Anyway... It IS my past.

I'm proud of it and even if the power from it goes in the future (and I don’t cry when I talk about walking down to theatre!) it also will never be fully gone, it’s part of my history.

My scars. 

And I damn well want to help others who are in that same hole that I was find a way out... Throw them a few stones, ropes and ladders so they can hopefully climb out for themselves.

Give them what 'I' wanted...
Support them and offer them hope and trust.
Nothing will make me do any different. 


Monday, 1 April 2019

My fundraising event!

To celebrate my 3 year cranioversary (my craniotomy anniversary!) 
on the 18th May 2019 

I am organising a fundraising event for two charities which helped me during and after my surgery...


My favourite rock covers band Ransom are playing that night (Ransom includes my husband, Dave, and my son, Zach 😁) and I will be holding a raffle as well as collecting money for both charities.

So far I have been offered some amazing prizes including:
A pyrographed guitar!
A Louise Hay Affirmations CD
A Mens Muscle Ease treatment from Clarins
A bottle of sherry
Several Children's games. toys and puzzles

     ...if you would be able to donate a prize of any kind please email me at

Please come and support us on the night at: 
The Cricketers Pub, 81 Clayton Road, Chessington KT9 1NQ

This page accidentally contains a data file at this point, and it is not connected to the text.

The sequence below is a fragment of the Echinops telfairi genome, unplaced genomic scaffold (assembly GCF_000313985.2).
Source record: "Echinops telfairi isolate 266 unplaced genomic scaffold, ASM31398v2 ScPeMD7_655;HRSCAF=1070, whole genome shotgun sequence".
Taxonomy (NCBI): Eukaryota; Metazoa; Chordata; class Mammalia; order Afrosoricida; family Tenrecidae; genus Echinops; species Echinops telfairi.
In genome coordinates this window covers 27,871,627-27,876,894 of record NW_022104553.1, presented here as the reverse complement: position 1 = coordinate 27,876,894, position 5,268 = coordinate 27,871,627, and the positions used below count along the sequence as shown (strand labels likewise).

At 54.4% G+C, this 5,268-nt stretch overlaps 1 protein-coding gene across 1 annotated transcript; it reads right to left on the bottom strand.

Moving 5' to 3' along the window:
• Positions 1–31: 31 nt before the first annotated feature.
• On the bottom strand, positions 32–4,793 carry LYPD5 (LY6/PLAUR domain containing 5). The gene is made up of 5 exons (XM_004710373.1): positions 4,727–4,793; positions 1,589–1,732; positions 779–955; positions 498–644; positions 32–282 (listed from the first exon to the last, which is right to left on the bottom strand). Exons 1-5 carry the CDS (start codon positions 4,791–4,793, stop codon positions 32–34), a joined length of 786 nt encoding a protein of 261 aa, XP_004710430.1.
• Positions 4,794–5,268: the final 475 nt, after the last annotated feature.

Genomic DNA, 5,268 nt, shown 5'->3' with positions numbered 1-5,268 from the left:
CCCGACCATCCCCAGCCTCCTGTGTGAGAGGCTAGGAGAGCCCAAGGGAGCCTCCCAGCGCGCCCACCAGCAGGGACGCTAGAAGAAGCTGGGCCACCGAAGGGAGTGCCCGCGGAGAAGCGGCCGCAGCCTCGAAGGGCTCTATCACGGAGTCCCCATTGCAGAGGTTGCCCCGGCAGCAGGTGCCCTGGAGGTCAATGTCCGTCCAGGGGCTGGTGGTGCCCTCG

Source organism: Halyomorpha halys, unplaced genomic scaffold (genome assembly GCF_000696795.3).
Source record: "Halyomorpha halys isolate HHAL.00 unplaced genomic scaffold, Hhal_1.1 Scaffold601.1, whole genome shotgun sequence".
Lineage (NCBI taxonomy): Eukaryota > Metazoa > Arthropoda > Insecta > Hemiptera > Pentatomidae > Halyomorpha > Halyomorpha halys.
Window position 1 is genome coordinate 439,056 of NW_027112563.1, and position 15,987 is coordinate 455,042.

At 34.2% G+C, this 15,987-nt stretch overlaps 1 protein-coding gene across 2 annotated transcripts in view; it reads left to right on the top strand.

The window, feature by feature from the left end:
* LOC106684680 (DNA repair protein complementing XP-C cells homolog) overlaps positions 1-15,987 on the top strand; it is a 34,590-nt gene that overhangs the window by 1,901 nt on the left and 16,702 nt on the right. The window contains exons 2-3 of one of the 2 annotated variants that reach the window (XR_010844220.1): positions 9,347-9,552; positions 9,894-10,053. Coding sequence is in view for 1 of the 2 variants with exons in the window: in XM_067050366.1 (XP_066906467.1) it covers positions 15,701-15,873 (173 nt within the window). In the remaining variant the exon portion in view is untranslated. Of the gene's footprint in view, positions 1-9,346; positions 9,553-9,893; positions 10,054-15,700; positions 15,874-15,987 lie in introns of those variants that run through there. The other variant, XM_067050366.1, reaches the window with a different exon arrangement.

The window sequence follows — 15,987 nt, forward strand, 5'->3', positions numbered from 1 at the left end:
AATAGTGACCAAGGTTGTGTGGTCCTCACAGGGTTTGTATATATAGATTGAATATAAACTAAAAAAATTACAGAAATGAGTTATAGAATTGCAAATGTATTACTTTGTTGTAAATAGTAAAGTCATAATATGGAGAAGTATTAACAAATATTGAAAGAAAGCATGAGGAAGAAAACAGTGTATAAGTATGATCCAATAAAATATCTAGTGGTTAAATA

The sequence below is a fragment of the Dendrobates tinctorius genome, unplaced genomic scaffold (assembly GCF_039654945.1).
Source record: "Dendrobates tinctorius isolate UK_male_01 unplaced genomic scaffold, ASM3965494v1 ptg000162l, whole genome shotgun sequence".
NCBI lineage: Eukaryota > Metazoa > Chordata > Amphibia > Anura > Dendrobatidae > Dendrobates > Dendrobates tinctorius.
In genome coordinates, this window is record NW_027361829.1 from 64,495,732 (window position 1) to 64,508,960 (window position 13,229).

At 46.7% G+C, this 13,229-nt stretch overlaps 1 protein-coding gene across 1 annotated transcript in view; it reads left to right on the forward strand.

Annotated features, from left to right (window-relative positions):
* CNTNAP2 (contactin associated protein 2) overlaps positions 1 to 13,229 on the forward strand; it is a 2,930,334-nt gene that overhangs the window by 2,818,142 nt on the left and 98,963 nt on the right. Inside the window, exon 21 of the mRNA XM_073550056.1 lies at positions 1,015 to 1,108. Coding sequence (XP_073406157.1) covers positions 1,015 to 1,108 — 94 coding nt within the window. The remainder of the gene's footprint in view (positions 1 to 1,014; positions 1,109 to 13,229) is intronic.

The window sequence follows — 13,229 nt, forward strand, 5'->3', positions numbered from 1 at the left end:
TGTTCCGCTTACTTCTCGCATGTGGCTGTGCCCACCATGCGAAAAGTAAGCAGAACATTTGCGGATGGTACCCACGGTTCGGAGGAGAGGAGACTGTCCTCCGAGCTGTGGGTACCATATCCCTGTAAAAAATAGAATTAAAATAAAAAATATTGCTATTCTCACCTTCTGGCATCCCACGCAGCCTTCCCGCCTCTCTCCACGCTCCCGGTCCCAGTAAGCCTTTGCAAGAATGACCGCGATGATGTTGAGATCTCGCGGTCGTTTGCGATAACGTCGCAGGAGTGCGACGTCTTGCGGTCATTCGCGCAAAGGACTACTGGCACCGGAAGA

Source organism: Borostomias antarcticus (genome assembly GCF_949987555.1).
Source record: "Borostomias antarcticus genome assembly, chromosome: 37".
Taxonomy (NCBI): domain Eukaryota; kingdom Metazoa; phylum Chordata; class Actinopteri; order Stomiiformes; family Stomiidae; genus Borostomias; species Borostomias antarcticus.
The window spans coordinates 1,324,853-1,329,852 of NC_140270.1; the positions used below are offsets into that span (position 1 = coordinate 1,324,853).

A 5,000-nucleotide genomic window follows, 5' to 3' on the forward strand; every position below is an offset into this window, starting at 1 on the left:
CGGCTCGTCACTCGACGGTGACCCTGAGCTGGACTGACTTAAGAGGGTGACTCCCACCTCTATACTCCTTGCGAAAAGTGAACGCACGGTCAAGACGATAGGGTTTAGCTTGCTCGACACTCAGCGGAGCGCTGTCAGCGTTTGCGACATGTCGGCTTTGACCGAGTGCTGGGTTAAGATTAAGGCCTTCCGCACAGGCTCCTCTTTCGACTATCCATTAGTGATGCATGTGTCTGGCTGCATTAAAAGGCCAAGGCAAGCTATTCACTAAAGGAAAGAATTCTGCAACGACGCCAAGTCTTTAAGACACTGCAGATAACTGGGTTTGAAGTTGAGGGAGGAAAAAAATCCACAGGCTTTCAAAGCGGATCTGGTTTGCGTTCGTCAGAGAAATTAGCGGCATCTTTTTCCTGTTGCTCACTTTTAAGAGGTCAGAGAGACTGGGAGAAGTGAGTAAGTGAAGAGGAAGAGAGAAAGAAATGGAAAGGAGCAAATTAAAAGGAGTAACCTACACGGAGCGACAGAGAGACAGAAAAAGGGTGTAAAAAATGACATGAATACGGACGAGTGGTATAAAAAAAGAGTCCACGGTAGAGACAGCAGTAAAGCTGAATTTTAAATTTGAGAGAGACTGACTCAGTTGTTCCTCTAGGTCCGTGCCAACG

- starting at 8.30pm 

Please see the Facebook Event Page for more details -

If you are not local or not able to make the evening, to be in with a chance of winning any of these fabulous prizes please donate to my fundraising page - and let me know which prize(s) you would like on the site when you donate. For each £1 donated, I will allocate you a ticket (listing your choices of prizes for if you win) 

Hope to see you there!

I am also donating:
£1 from each of my paperback book sales to both of the above charities, 50p to each for all Kindle e-book sales, plus...10% of any sales of original art on my website!
... PLEASE consider buying something!

Also from the 11th - 25th May 2019 I will be holding an art exhibition at Dittons Library, Thames Ditton - where again 10% of any sales will be for these two charities. 

Some of the Raffle Prizes so far...